Investing In Index Funds : What is an Index Fund ... List of top 5 Index Funds

What Are Index Funds

An index fund is a group of bonds, stocks and other types of securities that are used in tracking market index. Market index denotes a compilation of securities representing a part or segment of the market. An index fund can also be defined as mutual funds or exchange-traded funds (ETFs) with a portfolio reflecting a specific market index focusing on matching its performance. A good example is the stock market index. A stock market index owns shares of component stocks representing a specific index being tracked. An investor or a stock investor only owns some specific proportion of the stock.

Index funds are not limited to stock alone, there are a lot of index funds in the business world today. Virtually all imaginable market investments have an index fund. We have index funds for market investments such as commodities, bonds, real estates and so on. The stock index could own just a small quantity of stocks while others could own hundreds or thousands of varying stocks. The main focus is not on the number of stocks being owned and the index being tracked, the main goal of an index fund is the match of the performance of the underlying index. The difference in the index funds depends on the index that is being tracked. The index can be created by either the fund manager or other companies like the brokerage or the investment bank. 

The most popular index that is often tracked is the S&P 500. This is simply a collection of 500 biggest companies in the United States. S&P 500 is advisable for one who is just beginning to build his or her portfolio. An easier method for this is to buy one of the shares in an index fund and allow the share to do the tracking.  This principle can be used for index funds like international stock, US stocks, bonds, and real estate and so on.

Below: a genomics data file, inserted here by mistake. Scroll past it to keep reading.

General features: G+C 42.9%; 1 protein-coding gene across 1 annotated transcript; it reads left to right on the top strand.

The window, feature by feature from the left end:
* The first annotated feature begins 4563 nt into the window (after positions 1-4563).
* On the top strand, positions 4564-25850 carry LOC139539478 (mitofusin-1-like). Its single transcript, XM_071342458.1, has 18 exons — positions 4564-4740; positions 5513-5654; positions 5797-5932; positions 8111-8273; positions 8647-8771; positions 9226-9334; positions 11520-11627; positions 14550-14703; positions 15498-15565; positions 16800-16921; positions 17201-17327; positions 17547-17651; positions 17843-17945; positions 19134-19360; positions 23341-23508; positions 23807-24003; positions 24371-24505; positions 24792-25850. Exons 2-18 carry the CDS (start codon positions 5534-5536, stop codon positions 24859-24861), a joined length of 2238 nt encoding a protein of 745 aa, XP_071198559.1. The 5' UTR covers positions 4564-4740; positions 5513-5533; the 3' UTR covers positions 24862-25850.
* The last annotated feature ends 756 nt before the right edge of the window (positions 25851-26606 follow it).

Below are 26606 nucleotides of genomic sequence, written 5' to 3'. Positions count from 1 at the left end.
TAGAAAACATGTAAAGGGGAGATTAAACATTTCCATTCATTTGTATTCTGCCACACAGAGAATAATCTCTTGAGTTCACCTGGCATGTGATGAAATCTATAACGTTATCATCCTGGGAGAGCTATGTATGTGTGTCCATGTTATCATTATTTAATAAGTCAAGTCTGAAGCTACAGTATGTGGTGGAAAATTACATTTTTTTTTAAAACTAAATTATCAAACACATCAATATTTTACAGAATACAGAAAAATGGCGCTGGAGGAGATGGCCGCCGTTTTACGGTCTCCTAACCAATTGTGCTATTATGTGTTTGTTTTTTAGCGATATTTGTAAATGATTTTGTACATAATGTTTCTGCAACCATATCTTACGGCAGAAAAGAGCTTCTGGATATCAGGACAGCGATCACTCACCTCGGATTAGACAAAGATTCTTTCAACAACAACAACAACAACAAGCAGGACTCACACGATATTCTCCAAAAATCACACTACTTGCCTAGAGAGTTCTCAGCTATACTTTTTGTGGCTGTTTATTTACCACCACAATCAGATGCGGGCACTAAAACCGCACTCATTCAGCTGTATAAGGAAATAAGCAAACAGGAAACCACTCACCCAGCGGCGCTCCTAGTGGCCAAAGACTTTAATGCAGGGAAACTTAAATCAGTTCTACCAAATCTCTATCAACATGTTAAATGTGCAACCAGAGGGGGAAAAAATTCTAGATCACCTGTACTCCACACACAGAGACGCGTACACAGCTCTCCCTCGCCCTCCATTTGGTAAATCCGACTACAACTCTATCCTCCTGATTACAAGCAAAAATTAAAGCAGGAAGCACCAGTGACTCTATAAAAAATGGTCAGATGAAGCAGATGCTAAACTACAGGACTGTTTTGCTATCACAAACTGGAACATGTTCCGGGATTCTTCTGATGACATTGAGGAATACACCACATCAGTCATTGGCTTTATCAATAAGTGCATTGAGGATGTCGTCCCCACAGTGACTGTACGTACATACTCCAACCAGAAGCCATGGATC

Advantages Of Investing In An Index Fund

Index fund imitates the way index works. This implies that the securities would be invested in the same way they are presented in the index market. 

  • The most obvious advantage of investing in index funds is that its total return is generally higher than other forms of investment.

  • Another advantage of investing in an index fund is, they are generally passive in nature. This simply means the fund manager does not continue to buy and sell index funds in other to beat the market. Rather, the index fund remains in the market by just duplicating its designated index.

  • Also, when a stock in an index fund does not perform very well, others would cover up for it. This means, by investing in just one index fund, you earn assess to invest in all American's biggest companies. This added advantage of broad diversification helps lower overall risk 

  • However, unlike the index fund, in an actively managed fund, the money manager invests in a fund based on their own discretion. This is usually a very difficult work and one of the major reasons index funds are better.

  • Also unlike actively managed fund, an index fund does not require doing any analysis to beat the market. All the investor does is to invest in the index fund and it simply follows the market.

  • Index funds do not charge additional fees like manager fees, admin costs, and others. As a result, they are relatively low-cost. For instance, an average index fund cost 0.20% while an average actively managed fund cost 0.60%.

  • In terms of tax, index fund allows the fund manager to trade in and out of securities. This helps reduce the tax on income.

  • Another advantage of index funds in terms of tax is that an investor that often buys new lots of securities would have a lot of options to choose from when selling any of his or her security. As a result, the fund manager has the option to sell the lot with the lowest tax bite